Posted on October 01, 2014 by Sean MacDonald

Vignetting is a term that describes when the corners of an image are darker than the center. Many times this is caused by the lens that was used to shoot the image. Most lenses will exhibit some vignetting when they are wide open at maximum aperture. As the aperture is closed down, the light is more evenly distributed across the image sensor or film.

This image was shot with the Canon EF 40 f2.8 STM lens on a Canon 5DII. The 40mm STM lens has the strongest example of vignetting I have seen in a lens.

Notice how the corners are a much darker exposure than the center of the frame. This is vignetting.

Many photographers will notice significantly more vignetting on a full frame sensor compared to a crop sensor even with the same lens at the same aperture setting. This is because a crop sensor camera is only seeing the center of the image and the corners of the image are never recorded.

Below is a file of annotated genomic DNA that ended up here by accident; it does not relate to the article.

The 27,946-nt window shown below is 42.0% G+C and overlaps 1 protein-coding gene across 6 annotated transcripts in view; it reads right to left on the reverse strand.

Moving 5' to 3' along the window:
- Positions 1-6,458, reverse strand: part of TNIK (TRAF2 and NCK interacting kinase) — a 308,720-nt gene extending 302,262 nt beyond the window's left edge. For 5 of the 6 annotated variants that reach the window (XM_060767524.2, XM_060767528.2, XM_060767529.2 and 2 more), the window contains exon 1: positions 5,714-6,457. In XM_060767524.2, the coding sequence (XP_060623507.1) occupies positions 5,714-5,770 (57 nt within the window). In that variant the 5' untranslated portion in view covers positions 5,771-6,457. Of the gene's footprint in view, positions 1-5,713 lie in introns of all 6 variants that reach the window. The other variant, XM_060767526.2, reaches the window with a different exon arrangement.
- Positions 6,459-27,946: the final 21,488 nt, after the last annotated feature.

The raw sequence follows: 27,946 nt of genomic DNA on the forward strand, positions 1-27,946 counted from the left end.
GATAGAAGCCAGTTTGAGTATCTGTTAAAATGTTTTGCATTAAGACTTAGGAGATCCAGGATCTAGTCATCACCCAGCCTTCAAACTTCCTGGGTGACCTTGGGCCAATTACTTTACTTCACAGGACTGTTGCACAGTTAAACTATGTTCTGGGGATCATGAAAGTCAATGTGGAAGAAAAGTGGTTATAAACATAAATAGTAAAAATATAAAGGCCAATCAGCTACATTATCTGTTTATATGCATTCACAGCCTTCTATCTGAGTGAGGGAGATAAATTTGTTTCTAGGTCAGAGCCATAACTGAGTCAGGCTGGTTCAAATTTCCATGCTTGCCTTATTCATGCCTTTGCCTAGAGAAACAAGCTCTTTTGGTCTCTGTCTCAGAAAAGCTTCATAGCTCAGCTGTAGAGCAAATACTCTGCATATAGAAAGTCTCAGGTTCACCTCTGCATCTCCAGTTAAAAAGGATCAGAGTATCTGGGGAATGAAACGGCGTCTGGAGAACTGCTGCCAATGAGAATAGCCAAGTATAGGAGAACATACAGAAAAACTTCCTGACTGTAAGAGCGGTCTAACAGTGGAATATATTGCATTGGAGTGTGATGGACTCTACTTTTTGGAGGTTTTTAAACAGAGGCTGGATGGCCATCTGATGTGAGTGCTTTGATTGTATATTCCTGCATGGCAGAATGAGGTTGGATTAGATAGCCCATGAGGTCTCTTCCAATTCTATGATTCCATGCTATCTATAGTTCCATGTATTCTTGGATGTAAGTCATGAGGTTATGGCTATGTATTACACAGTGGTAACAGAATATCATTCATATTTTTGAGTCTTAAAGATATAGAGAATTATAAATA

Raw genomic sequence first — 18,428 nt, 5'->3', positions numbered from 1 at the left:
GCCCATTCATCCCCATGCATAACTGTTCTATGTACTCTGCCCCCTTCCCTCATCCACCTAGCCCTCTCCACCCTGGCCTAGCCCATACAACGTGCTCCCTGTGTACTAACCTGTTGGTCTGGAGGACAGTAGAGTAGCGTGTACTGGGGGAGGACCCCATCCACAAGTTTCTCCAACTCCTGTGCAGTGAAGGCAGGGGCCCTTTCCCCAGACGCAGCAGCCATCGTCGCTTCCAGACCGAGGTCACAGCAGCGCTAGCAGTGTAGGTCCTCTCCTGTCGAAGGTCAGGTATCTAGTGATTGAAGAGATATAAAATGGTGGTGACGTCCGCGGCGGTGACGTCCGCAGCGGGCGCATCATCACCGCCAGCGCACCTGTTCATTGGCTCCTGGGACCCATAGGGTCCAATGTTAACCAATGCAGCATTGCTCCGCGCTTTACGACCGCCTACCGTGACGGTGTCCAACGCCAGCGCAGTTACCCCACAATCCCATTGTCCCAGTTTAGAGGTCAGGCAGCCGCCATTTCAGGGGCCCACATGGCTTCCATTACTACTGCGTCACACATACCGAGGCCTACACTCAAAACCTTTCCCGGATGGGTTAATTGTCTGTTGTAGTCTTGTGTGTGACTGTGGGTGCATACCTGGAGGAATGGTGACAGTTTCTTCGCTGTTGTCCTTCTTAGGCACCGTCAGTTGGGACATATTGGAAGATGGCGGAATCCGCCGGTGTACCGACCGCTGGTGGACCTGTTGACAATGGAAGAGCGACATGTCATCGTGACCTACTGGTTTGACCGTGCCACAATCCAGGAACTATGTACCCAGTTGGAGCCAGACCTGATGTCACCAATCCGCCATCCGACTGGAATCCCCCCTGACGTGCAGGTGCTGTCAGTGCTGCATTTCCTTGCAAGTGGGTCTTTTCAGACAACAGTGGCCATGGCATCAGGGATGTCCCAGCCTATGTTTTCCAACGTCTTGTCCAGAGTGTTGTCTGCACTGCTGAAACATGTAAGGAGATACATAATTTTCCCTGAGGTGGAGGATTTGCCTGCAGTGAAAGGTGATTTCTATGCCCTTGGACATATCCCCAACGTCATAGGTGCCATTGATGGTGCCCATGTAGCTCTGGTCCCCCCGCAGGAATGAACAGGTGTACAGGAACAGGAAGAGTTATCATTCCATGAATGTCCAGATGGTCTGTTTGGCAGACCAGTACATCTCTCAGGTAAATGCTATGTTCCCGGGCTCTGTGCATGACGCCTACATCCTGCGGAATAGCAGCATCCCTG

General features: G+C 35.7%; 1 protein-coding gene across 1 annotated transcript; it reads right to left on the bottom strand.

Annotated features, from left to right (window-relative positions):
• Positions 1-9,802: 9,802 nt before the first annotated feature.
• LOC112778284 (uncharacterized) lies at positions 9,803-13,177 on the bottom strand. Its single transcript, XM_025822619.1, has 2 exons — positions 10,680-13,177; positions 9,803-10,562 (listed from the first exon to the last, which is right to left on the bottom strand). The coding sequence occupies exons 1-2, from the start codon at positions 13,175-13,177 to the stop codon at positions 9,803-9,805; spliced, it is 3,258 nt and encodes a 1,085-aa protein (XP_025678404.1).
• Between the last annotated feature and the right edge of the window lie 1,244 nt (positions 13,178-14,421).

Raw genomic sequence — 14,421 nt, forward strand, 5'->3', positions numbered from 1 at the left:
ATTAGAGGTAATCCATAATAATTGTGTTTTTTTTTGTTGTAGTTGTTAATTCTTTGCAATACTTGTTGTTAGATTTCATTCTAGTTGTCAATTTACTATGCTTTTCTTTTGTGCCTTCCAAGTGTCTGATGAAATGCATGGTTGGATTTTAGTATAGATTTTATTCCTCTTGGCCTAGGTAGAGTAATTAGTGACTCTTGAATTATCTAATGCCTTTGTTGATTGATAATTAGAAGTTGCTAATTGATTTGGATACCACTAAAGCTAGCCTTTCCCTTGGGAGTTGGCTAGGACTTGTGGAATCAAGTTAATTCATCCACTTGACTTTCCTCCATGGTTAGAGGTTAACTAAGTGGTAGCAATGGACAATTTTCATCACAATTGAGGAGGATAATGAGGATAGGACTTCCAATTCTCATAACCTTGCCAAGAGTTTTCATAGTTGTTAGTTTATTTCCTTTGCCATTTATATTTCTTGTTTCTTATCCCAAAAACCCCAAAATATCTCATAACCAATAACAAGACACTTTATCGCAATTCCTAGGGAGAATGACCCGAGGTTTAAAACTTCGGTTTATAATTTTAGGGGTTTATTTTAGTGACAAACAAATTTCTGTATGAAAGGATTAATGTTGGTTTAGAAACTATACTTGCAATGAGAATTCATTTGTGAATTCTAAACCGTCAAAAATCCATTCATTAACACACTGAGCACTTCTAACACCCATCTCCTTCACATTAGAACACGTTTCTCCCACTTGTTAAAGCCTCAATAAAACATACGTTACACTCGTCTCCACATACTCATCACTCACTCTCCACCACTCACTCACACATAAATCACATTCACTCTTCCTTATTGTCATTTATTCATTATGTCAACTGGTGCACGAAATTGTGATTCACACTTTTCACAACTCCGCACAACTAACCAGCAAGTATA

Vignetting is not necessarily a positive or negative quality. Many people find the effect appealing and prefer it. Some even create a vignette in post production with software like Adobe Photoshop or Lightroom. Like many aspects of photography, it is up to the creator to decide if it should be a part of the photograph or not.

Here are some other examples of strong natural vignetting from the lens


Here are some examples of images first without natural vignette, and then with vignette added in post production:


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